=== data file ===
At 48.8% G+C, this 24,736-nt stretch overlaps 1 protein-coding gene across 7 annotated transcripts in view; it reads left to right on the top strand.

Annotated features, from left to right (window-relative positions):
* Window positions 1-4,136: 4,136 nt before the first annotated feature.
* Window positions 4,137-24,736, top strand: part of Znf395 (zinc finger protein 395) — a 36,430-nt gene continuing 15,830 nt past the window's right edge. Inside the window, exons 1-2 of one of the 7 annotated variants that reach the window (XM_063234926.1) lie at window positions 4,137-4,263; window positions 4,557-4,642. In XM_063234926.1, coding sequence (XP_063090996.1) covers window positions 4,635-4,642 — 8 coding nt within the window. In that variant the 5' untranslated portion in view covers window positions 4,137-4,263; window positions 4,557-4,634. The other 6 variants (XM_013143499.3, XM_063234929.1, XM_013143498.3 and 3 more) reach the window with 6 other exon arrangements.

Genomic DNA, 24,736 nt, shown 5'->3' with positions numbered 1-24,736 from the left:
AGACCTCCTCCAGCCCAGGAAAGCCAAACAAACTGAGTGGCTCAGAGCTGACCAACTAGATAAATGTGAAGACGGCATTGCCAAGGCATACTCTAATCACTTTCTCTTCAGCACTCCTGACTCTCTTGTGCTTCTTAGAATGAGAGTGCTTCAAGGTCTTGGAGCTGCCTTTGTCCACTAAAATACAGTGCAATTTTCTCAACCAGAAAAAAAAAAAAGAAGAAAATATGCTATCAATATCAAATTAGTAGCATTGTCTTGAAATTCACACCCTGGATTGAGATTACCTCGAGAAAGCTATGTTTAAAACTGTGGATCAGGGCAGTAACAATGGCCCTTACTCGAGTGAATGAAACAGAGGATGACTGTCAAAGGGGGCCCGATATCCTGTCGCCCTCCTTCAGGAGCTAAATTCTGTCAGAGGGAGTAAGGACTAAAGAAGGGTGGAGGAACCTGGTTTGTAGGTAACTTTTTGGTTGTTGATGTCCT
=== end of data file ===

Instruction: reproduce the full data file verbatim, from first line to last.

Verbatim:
At 48.8% G+C, this 24,736-nt stretch overlaps 1 protein-coding gene across 7 annotated transcripts in view; it reads left to right on the top strand.

Annotated features, from left to right (window-relative positions):
* Window positions 1-4,136: 4,136 nt before the first annotated feature.
* Window positions 4,137-24,736, top strand: part of Znf395 (zinc finger protein 395) — a 36,430-nt gene continuing 15,830 nt past the window's right edge. Inside the window, exons 1-2 of one of the 7 annotated variants that reach the window (XM_063234926.1) lie at window positions 4,137-4,263; window positions 4,557-4,642. In XM_063234926.1, coding sequence (XP_063090996.1) covers window positions 4,635-4,642 — 8 coding nt within the window. In that variant the 5' untranslated portion in view covers window positions 4,137-4,263; window positions 4,557-4,634. The other 6 variants (XM_013143499.3, XM_063234929.1, XM_013143498.3 and 3 more) reach the window with 6 other exon arrangements.

Genomic DNA, 24,736 nt, shown 5'->3' with positions numbered 1-24,736 from the left:
AGACCTCCTCCAGCCCAGGAAAGCCAAACAAACTGAGTGGCTCAGAGCTGACCAACTAGATAAATGTGAAGACGGCATTGCCAAGGCATACTCTAATCACTTTCTCTTCAGCACTCCTGACTCTCTTGTGCTTCTTAGAATGAGAGTGCTTCAAGGTCTTGGAGCTGCCTTTGTCCACTAAAATACAGTGCAATTTTCTCAACCAGAAAAAAAAAAAAGAAGAAAATATGCTATCAATATCAAATTAGTAGCATTGTCTTGAAATTCACACCCTGGATTGAGATTACCTCGAGAAAGCTATGTTTAAAACTGTGGATCAGGGCAGTAACAATGGCCCTTACTCGAGTGAATGAAACAGAGGATGACTGTCAAAGGGGGCCCGATATCCTGTCGCCCTCCTTCAGGAGCTAAATTCTGTCAGAGGGAGTAAGGACTAAAGAAGGGTGGAGGAACCTGGTTTGTAGGTAACTTTTTGGTTGTTGATGTCCT